One of Rome’s most famous vegetables is on almost every local menu this time of year. If you’ve been to Rome in the spring, you probably know exactly what I’m talking about. It’s artichoke season! Running roughly from February to June, the season produces an abundance of this delicious vegetable. If you’ve ever eaten one, you know that it’s a hearty flower-like plant with tough leaves that get peeled away one by one to reveal the prize in the middle – a tender, melt-in-your-mouth heart! Of the many ways in which artichokes are served, some of the most common are stuffed or steamed in their whole form, or olive oil marinated hearts served in pasta dishes, on sandwiches, or as pizza toppings.
Ways to Enjoy Artichokes in Rome
The two main ways you will see carciofi (the Italian word for artichokes) served in Rome are “alla Romana” (Roman style) and “alla Giudia” (Jewish style). Artichokes “alla Romana” are braised with olive oil and garlic, whereas “alla Giudia” are deep fried whole. Both are delicious and I suggest trying each to fully appreciate the differences. You’ll find them on almost every restaurant’s menu in Rome, but to be sure to get a high quality dish, The Roman Guy suggests Nonna Betta in the Jewish quarter where artichokes “alla Giudia” originated and Trattoria Da Teo in the Trastevere neighborhood. Also, to guarantee a true Roman artichoke, only order them in season.
If you prefer your artichokes in liquid form, Cynar(chee-nahr) is an Italian digetif (after dinner drink) made from an artichoke base and said to aid digestion. The bitter flavor is not for everyone, but if you’re feeling adventurous, pick up a bottle and shake up one of these cocktails invented American bartenders, or simply order a Cynar and soda.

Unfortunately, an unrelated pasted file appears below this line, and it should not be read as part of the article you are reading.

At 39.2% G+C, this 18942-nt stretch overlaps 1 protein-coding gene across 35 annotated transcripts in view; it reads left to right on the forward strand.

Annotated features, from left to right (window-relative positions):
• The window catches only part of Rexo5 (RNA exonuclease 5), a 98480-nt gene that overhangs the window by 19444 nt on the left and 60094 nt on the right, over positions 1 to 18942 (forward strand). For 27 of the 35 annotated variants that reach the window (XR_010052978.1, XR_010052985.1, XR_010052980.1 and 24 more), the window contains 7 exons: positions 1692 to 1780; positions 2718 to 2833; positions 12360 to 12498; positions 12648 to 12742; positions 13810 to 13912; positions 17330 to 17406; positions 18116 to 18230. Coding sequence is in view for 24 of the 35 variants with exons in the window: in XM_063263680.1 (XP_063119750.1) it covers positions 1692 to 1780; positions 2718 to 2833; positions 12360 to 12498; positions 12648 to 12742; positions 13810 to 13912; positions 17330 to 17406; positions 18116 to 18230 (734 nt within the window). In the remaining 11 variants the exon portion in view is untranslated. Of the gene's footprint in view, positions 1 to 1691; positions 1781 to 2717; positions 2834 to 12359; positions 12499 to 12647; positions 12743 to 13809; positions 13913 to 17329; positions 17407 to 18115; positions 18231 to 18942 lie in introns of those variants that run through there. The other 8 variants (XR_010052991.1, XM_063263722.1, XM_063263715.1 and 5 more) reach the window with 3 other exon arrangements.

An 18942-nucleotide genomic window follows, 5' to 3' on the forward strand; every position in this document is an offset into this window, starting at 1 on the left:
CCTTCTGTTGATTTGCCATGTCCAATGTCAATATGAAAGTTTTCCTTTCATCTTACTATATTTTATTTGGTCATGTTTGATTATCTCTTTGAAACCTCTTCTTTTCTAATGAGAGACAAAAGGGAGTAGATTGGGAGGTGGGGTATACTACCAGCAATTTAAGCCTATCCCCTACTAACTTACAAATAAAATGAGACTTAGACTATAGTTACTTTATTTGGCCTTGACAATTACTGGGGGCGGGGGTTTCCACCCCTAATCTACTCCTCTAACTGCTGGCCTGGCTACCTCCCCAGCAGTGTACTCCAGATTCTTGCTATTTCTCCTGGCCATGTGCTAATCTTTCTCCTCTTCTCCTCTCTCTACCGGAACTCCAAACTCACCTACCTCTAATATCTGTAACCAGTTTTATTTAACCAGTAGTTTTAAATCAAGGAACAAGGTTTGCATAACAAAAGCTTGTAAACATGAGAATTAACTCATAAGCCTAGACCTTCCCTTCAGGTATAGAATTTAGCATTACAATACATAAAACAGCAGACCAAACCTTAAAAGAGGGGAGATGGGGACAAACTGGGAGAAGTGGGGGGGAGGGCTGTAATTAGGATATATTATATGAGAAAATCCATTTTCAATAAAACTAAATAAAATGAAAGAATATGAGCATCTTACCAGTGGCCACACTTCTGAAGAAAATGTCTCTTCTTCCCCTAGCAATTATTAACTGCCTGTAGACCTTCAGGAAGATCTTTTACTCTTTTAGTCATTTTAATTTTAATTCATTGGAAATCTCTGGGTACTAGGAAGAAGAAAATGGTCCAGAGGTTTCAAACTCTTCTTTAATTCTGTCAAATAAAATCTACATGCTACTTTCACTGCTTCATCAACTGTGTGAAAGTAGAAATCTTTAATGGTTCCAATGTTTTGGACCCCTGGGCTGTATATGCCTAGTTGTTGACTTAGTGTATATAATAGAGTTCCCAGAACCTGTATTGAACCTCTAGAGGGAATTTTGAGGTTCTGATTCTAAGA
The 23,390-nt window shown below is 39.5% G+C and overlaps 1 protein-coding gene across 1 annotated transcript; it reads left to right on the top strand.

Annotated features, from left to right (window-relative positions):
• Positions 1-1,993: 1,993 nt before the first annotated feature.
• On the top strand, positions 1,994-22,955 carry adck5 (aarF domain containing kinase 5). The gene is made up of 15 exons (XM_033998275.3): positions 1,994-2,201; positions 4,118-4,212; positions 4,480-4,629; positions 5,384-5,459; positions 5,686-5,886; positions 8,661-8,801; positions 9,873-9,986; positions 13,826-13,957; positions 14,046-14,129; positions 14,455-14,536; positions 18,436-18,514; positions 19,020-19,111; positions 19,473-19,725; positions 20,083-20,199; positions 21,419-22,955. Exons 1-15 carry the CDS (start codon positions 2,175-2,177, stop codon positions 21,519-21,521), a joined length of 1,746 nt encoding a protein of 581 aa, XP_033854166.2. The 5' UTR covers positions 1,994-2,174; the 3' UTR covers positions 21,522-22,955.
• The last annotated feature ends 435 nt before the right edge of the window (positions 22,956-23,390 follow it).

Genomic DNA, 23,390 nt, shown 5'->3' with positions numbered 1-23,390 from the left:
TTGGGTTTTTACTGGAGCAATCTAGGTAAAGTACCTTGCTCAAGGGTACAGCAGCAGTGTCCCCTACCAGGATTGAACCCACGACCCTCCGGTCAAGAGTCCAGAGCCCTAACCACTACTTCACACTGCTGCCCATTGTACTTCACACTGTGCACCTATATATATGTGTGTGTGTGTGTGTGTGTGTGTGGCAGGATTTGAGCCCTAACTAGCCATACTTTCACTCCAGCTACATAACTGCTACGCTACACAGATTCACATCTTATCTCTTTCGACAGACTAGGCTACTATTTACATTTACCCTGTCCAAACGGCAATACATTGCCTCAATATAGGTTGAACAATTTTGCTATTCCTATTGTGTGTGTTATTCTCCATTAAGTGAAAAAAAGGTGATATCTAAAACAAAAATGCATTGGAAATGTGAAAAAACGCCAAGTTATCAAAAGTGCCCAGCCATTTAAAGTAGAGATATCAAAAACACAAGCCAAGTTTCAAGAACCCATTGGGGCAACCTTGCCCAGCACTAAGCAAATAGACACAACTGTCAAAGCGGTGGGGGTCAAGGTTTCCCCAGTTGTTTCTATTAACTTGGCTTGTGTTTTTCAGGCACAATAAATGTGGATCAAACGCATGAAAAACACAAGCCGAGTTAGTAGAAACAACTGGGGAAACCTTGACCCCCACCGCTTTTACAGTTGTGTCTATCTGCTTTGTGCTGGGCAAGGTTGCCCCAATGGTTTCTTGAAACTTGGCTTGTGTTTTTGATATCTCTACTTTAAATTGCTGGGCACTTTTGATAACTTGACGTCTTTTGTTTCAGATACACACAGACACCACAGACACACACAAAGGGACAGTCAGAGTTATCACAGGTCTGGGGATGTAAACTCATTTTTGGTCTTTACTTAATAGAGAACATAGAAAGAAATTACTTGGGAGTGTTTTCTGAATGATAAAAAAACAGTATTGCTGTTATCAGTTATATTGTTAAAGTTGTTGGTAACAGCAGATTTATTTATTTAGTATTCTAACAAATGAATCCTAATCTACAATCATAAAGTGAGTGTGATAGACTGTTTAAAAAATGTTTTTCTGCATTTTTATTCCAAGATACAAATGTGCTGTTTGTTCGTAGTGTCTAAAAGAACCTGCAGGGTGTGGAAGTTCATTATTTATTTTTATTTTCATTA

History and Other Uses of Artichokes – traditional Italian food
The artichoke is one of the world’s oldest medicinal plants, dating back to use by ancient Romans and Greeks in the 4th century B.C. Artichokes are high in antioxidants, fiber, aid digestion and reduce cholesterol. Native to the Mediterranean region, they are now grown in many parts of the world, including the United States, where they were introduced by French and Spanish immigrants in the 19th century.
In case you’ve enjoyed a few too many Cynar cocktails and are suffering the following morning, try using artichokes as a hangover remedy. I can’t speak from experience, but it’s something to keep in mind next time you’re in desperate search of a cure. The leaves are said to be the best part for medicinal uses, but today can be found in supplement form as well.
Right now we’re in the heart (no pun intended!) of the artichoke season, so get out there and enjoy them while they’re fresh!
If you want to taste more Italian delicacies, you can drool over our blogs or you can take one of our scrumptious food tours!